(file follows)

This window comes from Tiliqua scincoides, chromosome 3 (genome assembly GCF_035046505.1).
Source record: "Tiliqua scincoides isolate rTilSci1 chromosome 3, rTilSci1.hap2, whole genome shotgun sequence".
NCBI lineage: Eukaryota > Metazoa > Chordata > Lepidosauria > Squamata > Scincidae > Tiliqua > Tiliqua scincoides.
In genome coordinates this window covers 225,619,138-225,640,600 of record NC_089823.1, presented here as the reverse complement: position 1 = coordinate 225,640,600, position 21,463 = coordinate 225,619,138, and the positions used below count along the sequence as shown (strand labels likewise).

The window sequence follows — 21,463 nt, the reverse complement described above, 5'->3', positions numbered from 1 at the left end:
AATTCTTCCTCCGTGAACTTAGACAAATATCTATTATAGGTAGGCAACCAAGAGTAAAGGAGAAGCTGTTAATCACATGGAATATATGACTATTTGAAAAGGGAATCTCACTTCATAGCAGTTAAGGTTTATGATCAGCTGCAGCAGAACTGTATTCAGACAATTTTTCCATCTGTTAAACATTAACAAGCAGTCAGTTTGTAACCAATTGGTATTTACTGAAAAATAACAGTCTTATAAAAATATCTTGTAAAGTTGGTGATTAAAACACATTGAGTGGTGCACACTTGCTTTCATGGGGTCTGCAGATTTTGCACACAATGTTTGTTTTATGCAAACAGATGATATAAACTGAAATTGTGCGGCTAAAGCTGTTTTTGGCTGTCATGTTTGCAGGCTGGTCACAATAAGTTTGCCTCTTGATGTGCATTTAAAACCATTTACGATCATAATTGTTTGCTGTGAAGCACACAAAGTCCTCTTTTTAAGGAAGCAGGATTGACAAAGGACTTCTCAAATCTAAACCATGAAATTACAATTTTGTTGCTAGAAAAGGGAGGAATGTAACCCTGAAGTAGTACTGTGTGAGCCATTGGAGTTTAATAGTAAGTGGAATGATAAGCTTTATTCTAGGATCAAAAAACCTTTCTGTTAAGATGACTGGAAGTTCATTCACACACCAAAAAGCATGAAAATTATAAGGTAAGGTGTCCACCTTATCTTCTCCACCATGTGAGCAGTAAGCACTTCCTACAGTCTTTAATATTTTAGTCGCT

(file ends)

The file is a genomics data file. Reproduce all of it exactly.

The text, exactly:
This window comes from Tiliqua scincoides, chromosome 3 (genome assembly GCF_035046505.1).
Source record: "Tiliqua scincoides isolate rTilSci1 chromosome 3, rTilSci1.hap2, whole genome shotgun sequence".
NCBI lineage: Eukaryota > Metazoa > Chordata > Lepidosauria > Squamata > Scincidae > Tiliqua > Tiliqua scincoides.
In genome coordinates this window covers 225,619,138-225,640,600 of record NC_089823.1, presented here as the reverse complement: position 1 = coordinate 225,640,600, position 21,463 = coordinate 225,619,138, and the positions used below count along the sequence as shown (strand labels likewise).

The window sequence follows — 21,463 nt, the reverse complement described above, 5'->3', positions numbered from 1 at the left end:
AATTCTTCCTCCGTGAACTTAGACAAATATCTATTATAGGTAGGCAACCAAGAGTAAAGGAGAAGCTGTTAATCACATGGAATATATGACTATTTGAAAAGGGAATCTCACTTCATAGCAGTTAAGGTTTATGATCAGCTGCAGCAGAACTGTATTCAGACAATTTTTCCATCTGTTAAACATTAACAAGCAGTCAGTTTGTAACCAATTGGTATTTACTGAAAAATAACAGTCTTATAAAAATATCTTGTAAAGTTGGTGATTAAAACACATTGAGTGGTGCACACTTGCTTTCATGGGGTCTGCAGATTTTGCACACAATGTTTGTTTTATGCAAACAGATGATATAAACTGAAATTGTGCGGCTAAAGCTGTTTTTGGCTGTCATGTTTGCAGGCTGGTCACAATAAGTTTGCCTCTTGATGTGCATTTAAAACCATTTACGATCATAATTGTTTGCTGTGAAGCACACAAAGTCCTCTTTTTAAGGAAGCAGGATTGACAAAGGACTTCTCAAATCTAAACCATGAAATTACAATTTTGTTGCTAGAAAAGGGAGGAATGTAACCCTGAAGTAGTACTGTGTGAGCCATTGGAGTTTAATAGTAAGTGGAATGATAAGCTTTATTCTAGGATCAAAAAACCTTTCTGTTAAGATGACTGGAAGTTCATTCACACACCAAAAAGCATGAAAATTATAAGGTAAGGTGTCCACCTTATCTTCTCCACCATGTGAGCAGTAAGCACTTCCTACAGTCTTTAATATTTTAGTCGCT